Αδάμ (cranberriesboy) wrote,
Αδάμ
cranberriesboy

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So... Israel... how much land will you take this time?

I see Israel is starting another war... I wonder how much land they will take from Lebanon now...

Lebanon is the country with the most amount of Orthodox people in it... The country is a little over a third Christian, actually.

A close friend of my is currently in Lebanon for the month visiting his family.

This just officially became personal (as if it wasn't before...)


Israel hits Lebanon after soldiers grabbed

By JOSEPH PANOSSIAN, Associated Press Writer

BEIRUT, Lebanon - Hezbollah militants crossed into
Israel on Wednesday and captured two Israeli soldiers. Israel responded in southern Lebanon with warplanes, tanks and gunboats, and said eight of its soldiers had been killed in the violence.
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Israeli Prime Minister Ehud Olmert called the soldiers' capture "an act of war," and his Cabinet prepared to approve more military action in Lebanon — a second front in the fight against Islamic militants by Israel, which already is waging an operation to free a captured soldier in the
Gaza Strip.

The Israeli army said three soldiers were killed in the initial raid, and four others were killed when their tank hit a land mine in southern Lebanon. An eighth soldier was killed as an Israeli force tried to get to the tank, which was part of a ground invasion aimed at rescuing the captured soldiers.

Olmert said he held the Lebanese government responsible for the two soldiers' safety, vowing that the Israeli response "will be restrained, but very, very, very painful."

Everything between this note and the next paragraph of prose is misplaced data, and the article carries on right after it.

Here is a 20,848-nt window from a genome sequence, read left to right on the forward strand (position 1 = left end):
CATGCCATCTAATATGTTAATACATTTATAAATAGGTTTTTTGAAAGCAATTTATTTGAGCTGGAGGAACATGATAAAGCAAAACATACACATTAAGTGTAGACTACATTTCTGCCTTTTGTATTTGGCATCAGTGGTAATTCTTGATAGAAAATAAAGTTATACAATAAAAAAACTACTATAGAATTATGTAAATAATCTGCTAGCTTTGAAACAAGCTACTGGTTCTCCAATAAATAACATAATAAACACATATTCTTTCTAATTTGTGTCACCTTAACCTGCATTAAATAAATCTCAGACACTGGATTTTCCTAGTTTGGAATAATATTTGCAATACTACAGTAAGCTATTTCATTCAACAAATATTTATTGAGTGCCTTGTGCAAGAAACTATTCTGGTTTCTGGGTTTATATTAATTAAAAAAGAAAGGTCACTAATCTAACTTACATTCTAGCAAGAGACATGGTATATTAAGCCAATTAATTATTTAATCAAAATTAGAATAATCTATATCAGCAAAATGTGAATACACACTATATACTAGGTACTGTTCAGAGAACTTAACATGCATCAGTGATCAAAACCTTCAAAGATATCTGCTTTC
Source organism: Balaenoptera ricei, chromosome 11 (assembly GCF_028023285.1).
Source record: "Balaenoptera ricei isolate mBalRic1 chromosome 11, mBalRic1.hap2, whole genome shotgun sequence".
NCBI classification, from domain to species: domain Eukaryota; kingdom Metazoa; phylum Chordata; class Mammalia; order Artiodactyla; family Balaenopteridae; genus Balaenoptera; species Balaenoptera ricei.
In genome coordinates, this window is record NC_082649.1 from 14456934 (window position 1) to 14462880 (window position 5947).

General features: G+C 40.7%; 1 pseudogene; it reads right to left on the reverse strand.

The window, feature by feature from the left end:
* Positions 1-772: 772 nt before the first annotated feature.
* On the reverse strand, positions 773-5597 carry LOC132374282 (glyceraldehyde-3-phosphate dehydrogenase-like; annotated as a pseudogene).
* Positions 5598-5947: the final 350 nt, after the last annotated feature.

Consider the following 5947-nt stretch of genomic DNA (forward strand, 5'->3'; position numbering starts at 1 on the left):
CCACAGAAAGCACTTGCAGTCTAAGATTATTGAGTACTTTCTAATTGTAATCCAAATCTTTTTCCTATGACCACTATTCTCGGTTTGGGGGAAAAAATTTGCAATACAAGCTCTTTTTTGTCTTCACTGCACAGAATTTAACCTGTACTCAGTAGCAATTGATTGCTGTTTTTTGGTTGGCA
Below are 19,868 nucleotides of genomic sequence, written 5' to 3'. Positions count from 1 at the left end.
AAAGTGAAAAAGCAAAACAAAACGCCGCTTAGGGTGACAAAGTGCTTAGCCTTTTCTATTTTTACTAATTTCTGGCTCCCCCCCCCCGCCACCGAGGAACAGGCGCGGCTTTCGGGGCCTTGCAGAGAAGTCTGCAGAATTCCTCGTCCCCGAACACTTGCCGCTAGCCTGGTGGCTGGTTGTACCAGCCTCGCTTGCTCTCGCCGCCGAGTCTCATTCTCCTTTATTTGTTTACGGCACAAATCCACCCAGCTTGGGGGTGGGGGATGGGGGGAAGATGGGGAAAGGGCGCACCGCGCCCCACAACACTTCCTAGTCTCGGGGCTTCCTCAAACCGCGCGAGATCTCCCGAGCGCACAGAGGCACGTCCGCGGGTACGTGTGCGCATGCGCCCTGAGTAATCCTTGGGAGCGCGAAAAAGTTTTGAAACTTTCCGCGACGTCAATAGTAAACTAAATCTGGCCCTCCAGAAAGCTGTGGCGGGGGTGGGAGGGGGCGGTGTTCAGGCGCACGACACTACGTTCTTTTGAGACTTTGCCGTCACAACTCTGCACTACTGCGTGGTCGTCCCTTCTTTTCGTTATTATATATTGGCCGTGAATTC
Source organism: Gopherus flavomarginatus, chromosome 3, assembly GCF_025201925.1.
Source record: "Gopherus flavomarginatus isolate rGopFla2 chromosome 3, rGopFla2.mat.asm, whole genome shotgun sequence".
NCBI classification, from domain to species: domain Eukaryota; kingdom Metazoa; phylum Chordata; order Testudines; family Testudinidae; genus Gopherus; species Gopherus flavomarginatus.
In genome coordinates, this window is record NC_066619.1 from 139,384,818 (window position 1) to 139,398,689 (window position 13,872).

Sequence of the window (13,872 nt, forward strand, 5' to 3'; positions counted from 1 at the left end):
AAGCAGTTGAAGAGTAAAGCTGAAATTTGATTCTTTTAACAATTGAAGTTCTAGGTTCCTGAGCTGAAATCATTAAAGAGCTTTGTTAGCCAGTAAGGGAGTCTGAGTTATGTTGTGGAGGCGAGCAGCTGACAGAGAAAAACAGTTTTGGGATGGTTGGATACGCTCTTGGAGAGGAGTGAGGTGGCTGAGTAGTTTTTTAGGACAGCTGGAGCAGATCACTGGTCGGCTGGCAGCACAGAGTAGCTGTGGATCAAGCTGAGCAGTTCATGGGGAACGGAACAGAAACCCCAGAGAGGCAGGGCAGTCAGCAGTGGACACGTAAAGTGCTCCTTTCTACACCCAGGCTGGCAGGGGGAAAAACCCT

Hezbollah leader Sheik Hassan Nasrallah said he will not release the captives except as part of a prisoner swap. He said the two soldiers were "in a safe and very far place."

"No military operation will return them," he told a news conference in Beirut. "The prisoners will not be returned except through one way: indirect negotiations and a trade."

Israeli jets struck deep into southern Lebanon, blasting bridges and Hezbollah positions and killing two civilians, the Lebanese officials said.

The Israeli military planned to call up thousands of reservists, and residents of Israeli towns on the border with Lebanon were ordered to seek cover in underground bomb shelters.

The Israeli stock market plunged on word that two more soldiers were captured and that Israel was getting entangled in a second front against Lebanese guerrillas. The exchange's TA-25 blue chip index sank as much as 4.9 percent in exceptionally heavy trading. It rose slightly in afternoon trading to close down 4.2 percent.

The United States, U.N.,
European Union, France and Germany expressed deep concern about the fighting. U.N. Secretary-General
Kofi Annan called for the immediate release of kidnapped Israeli soldiers and condemned Israel's retaliation in southern Lebanon.

Secretary of State
Condoleezza Rice said the Hezbollah action went against the interest of the Lebanese people, and that
Syria has a "special responsibility" to resolve the crisis.

"All sides must act with restraint to resolve this incident peacefully and to protect innocent life and civilian infrastructure," she said ahead of meetings in Paris.

Separately, Israel escalated its Gaza assault, killing 23 people.

Israeli attacks in the central Gaza town of Deir Al-Balah killed 12 people, while two people were killed in separate incidents elsewhere in Gaza.

Israel also dropped a quarter-ton bomb on a home in Gaza City before dawn to try to kill top Hamas fugitives. Palestinian hospital officials said the blast killed nine members of a family — seven children and two parents.

After initially claiming its leaders had escaped harm, Hamas militants took over the intensive care unit of Gaza City's main hospital, where doctors said seven militants were in critical condition. The gunmen refused to say who was being treated.

The Israeli military said Mohammed Deif, the leader of the Hamas military wing and No. 1 on Israel's wanted list for more than a decade, was among the wounded.

The Shiite Lebanese Hezbollah said it captured the two soldiers to help win the release of prisoners held in Israel. Hamas had made identical demands in seizing Cpl. Gilad Shalit on June 25.